Before the event began, organisers checked to see there were no reporters from the tabloid paper present.
A sign was also fixed to the door, reading: "NO ENTRY TO SUN JOURNALISTS".
MacKenzie issued a statement on 2012, once again appearing to reverse his stance.
He said: "Today I offer my profuse apologies to the people of Liverpool for that headline. I too was totally misled.
"Twenty three years ago I was handed a piece of copy from a reputable news agency in Sheffield [White's] in which a senior police officer and a senior local MP (Sheffield Hallam MP Irvine Patnick) were making serious allegations against fans in the stadium.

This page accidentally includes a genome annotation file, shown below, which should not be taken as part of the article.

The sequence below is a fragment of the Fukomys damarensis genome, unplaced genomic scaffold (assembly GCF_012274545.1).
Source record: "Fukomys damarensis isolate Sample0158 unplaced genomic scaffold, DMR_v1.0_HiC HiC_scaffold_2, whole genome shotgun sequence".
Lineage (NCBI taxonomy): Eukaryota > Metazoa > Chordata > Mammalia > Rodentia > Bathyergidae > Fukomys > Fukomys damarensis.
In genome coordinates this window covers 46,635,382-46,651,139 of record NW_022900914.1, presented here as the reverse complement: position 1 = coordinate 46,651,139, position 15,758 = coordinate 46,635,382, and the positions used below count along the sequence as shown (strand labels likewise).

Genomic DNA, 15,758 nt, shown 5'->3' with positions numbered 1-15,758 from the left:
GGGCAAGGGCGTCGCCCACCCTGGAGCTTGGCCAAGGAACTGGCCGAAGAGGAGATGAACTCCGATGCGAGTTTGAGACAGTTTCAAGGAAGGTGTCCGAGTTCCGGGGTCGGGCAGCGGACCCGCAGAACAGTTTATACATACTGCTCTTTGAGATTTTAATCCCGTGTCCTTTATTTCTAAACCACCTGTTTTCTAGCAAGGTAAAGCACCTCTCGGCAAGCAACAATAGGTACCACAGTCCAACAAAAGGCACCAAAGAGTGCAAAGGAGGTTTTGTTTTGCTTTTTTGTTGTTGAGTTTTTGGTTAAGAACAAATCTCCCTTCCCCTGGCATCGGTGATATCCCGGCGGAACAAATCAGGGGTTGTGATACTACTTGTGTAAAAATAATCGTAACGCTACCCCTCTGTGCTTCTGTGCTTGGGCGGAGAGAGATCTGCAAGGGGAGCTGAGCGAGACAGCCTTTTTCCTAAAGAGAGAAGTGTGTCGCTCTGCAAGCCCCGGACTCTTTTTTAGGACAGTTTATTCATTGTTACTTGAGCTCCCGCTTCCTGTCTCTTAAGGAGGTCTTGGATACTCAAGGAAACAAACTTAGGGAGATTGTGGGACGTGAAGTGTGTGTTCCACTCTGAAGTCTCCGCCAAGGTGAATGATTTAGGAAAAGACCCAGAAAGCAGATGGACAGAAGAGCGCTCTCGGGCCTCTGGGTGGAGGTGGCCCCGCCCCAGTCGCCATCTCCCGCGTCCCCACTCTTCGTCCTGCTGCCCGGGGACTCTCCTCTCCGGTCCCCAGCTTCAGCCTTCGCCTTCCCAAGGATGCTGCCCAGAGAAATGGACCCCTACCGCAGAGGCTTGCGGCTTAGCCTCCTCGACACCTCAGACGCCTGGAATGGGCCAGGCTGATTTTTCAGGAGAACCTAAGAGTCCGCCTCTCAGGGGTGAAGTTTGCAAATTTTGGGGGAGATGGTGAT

"I had absolutely no reason to believe that these authority figures would lie and deceive over such a disaster. As the Prime Minister has made clear these allegations were wholly untrue and were part of a concerted plot by police officers to discredit the supporters thereby shifting the blame for the disaster from themselves.
"It has taken more than two decades, 400,000 documents and a two-year inquiry to discover to my horror that it would have been far more accurate had I written the headline 'The Lies' rather than 'The Truth'. I published in good faith and I am sorry that it was so wrong."
Today, the Sun and its Murdoch-owned stablemate, the Times, sparked anger by not mentioning the Hillsborough inquest on their front pages.
The Sun’s decision not to publish any detail of the inquest on its front page, in contrast to almost every other national newspaper, prompted widespread dismay.
The Times did put out a second edition that replaced the picture with one showing the relatives of the dead celebrating the new verdicts.